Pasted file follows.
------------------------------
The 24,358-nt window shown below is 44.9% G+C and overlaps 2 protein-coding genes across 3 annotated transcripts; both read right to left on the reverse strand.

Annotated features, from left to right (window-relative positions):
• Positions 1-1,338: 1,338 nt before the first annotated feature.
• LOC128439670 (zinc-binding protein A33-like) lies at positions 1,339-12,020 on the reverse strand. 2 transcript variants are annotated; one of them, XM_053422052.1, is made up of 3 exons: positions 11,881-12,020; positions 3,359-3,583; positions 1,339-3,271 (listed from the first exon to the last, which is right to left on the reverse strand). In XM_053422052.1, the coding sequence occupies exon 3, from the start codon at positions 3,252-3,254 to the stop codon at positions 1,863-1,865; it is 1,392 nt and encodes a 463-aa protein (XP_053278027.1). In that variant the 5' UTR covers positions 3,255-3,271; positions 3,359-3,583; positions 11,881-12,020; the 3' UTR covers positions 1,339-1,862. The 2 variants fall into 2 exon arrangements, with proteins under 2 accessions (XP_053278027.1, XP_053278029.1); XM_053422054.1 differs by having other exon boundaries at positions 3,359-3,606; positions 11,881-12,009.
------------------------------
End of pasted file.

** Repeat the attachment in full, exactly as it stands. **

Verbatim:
The 24,358-nt window shown below is 44.9% G+C and overlaps 2 protein-coding genes across 3 annotated transcripts; both read right to left on the reverse strand.

Annotated features, from left to right (window-relative positions):
• Positions 1-1,338: 1,338 nt before the first annotated feature.
• LOC128439670 (zinc-binding protein A33-like) lies at positions 1,339-12,020 on the reverse strand. 2 transcript variants are annotated; one of them, XM_053422052.1, is made up of 3 exons: positions 11,881-12,020; positions 3,359-3,583; positions 1,339-3,271 (listed from the first exon to the last, which is right to left on the reverse strand). In XM_053422052.1, the coding sequence occupies exon 3, from the start codon at positions 3,252-3,254 to the stop codon at positions 1,863-1,865; it is 1,392 nt and encodes a 463-aa protein (XP_053278027.1). In that variant the 5' UTR covers positions 3,255-3,271; positions 3,359-3,583; positions 11,881-12,020; the 3' UTR covers positions 1,339-1,862. The 2 variants fall into 2 exon arrangements, with proteins under 2 accessions (XP_053278027.1, XP_053278029.1); XM_053422054.1 differs by having other exon boundaries at positions 3,359-3,606; positions 11,881-12,009.